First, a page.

Now that Kirk Cousins is the slated starter for the Redskins, keep in mind that his three-year career stats read like this: in 14 NFL games (9 of which he’s entered as starter) 240 passes out of 407 attempts (59%) for 3,030 passing yards, 18 passing TDs, 19 INTs – Cousins’ career fantasy stats read like a low QB3’s. Assuming the Redskins will be able to re-establish WR Pierre Garcon as a deep-threat, he and fellow receiver DeSean Jackson should make a promising duo. TE Jordan Reed got nicked up for a four-game stretch, and replacement Niles Paul maintained favorably for Washington – in a starting capacity Reed should prove worthwhile. More so, with RB Alfred Morris rounding out the backfield, the Redskins’ passer should only worry to make the right reads – he should start at least 10 games before coach Gruden decides to give one of the other QBs a shot – unless Cousins comes out in top form, don’t expect anything more than 2,000 passing yards, 13-17 passing TDs, and 7-9 INTs – still around a high QB3’s productivity. At best case, assuming he keeps the starting job for all 16 regular-season games, with no major injuries and throwing around the pigskin like has been in the past three preseason games, Cousins should be capable of 3,400-3,700 passing yards, 22-26 passing TDs and 8-15 INTs, just enough to make it to low QB1/high QB2 status.
If, somehow, RGIII returns mid-season or late-season in a starting-role propensity – although it’s very likely QB Colt McCoy gets time before Griffin – don’t look for much production from Griffin: if completely healthy, 4-5 games of RGIII as a starter should net a little over 750 passing yards, 100 rushing yards, 5-8 passing TDs, 1-3 rushing TDs, and 4-5 INTs. Due to Griffin’s constant injury threat, and his seemingly-stunted progression as a quarterback, assume RGIII to be a very-low QB3 for fantasy purposes.
Being as how Colt McCoy has had five games as Washington’s starting QB, and has performed quite adequately in the position – 91 completions of 128 attempts (71.1%) for 1,057 passing yards, 4 passing TDs, 66 rushing yards, 1 rushing TD, 3 INTs – one would assume McCoy is just as equally-as-viable a candidate to play backup to new starter Cousins as he is to overtake Cousins for the first slot on depth-chart for QB. To that end, if McCoy becomes starter, for a 5-game stretch, expect very similar results: 1,000+ passing yards, 50+ rushing yards, 4-6 passing TDs, 1-2 rushing TDs, and 2-3 INTs – of course, in a true-starter role, these predicted stats would scale up, but for the time being, with things as they are in Washington, QB Colt McCoy is a high QB3.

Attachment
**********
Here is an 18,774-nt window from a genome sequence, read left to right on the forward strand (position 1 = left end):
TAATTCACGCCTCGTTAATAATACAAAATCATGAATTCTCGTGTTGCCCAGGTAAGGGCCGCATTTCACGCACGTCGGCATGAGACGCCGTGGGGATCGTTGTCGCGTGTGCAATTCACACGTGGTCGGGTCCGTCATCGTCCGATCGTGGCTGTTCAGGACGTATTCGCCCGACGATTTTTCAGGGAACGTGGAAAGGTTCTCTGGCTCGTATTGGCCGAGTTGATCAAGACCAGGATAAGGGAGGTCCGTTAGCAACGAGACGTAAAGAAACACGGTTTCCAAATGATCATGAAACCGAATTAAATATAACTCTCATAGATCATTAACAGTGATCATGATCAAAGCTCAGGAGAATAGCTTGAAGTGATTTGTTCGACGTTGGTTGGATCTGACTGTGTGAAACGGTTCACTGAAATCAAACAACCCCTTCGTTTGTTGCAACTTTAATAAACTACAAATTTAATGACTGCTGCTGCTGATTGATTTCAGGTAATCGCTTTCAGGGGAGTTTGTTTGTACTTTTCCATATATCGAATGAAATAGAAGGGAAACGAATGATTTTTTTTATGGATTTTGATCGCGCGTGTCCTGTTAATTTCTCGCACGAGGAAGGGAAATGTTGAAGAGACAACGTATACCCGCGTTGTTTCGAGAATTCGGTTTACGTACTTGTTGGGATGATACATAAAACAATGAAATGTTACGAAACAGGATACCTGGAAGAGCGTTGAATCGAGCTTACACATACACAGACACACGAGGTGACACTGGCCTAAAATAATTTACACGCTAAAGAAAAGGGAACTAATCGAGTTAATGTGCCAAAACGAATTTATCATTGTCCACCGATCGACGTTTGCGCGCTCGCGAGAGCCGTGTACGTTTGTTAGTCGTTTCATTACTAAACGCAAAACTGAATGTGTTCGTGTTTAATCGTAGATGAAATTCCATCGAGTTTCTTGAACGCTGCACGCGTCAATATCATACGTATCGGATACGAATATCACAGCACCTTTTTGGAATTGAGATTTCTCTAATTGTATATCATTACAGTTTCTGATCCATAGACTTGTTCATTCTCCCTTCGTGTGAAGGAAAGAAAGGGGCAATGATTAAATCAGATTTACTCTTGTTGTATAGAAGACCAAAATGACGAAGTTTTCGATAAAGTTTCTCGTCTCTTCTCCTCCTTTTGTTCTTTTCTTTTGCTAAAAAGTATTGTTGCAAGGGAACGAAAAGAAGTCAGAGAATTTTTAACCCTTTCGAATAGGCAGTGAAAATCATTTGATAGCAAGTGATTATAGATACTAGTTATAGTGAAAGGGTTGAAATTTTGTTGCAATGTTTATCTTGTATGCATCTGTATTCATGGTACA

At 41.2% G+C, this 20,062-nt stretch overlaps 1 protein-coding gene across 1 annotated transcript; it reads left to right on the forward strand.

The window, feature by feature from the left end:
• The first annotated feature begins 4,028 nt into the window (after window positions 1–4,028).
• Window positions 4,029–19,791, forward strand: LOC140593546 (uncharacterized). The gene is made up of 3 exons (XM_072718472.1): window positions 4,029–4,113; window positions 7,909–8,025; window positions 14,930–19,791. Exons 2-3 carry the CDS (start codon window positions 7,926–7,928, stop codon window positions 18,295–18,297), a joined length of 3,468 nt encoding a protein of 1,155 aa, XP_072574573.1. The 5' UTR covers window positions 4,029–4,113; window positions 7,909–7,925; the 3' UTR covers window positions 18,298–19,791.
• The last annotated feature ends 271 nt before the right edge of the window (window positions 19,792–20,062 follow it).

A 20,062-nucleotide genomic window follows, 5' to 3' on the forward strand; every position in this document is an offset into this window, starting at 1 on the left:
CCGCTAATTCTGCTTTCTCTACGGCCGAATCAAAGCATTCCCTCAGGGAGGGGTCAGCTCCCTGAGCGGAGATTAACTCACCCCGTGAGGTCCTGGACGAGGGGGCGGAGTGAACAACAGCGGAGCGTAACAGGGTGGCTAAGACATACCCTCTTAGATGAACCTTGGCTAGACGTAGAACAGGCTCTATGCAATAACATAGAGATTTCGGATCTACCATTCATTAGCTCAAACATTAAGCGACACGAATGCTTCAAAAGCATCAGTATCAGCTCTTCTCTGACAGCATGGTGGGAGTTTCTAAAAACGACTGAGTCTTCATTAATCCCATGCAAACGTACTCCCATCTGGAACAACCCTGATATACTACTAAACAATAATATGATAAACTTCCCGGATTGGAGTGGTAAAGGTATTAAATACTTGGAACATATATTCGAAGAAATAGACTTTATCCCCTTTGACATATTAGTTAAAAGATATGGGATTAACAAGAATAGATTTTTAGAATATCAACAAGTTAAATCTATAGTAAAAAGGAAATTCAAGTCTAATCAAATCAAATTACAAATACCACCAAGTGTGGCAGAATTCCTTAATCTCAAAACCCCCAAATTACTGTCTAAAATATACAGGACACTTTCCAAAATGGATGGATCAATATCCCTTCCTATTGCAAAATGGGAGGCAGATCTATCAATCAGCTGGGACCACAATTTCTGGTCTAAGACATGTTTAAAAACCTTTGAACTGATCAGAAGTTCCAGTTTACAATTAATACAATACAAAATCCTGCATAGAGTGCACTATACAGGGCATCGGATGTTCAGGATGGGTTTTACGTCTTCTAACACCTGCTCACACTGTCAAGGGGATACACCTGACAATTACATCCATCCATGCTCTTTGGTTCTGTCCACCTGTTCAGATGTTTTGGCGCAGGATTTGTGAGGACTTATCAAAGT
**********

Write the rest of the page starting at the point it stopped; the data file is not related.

Despite being one of the few RBs that breached the 1,000-rushing-yard mark last season, Alfred Morris experienced a rather quiet year, mainly because of the 2014 Redskins’ atrocious 4-12 record. Alfred Morris has all the makings of an RB1 on stand-by to consistently repeat such a feat as amassing 1,000+ rushing yards in any given season, so long as he remains healthy. Unless the Redskins face a total meltdown in concern with incompetence amid the starting-QB spot, Morris should continue to reassure, and should be counted upon to rush for 1,100+ yards and around 10 rushing TDs – don’t look for more than 15-20 receptions, 150 receiving yards and 1-2 receiving TDs, as Morris isn’t the receiving-type of back – Morris should, though, experience a higher goal-line presence now that RB Roy Helu is gone and RGIII isn’t largely around to sneak in the football himself. Also, keeping in mind RB Silas Redd’s recent injury and possible exclusion from 2015 participation; definitely expect Morris to benefit from more touches therefrom. However, if preseason reports are what they make themselves out to be, rookie tailback Matt Jones may threaten to convert the Redskins’ running game into a two-back system – if so, maybe Morris only comes out of the regular season with 700-800 rushing yards and 6-7 rushing TDs. Even if Matt Jones manages to be spectacular enough a performer to make Washington a two-back rushing attack, Alfred Morris should be in no immediate danger of losing his starting job.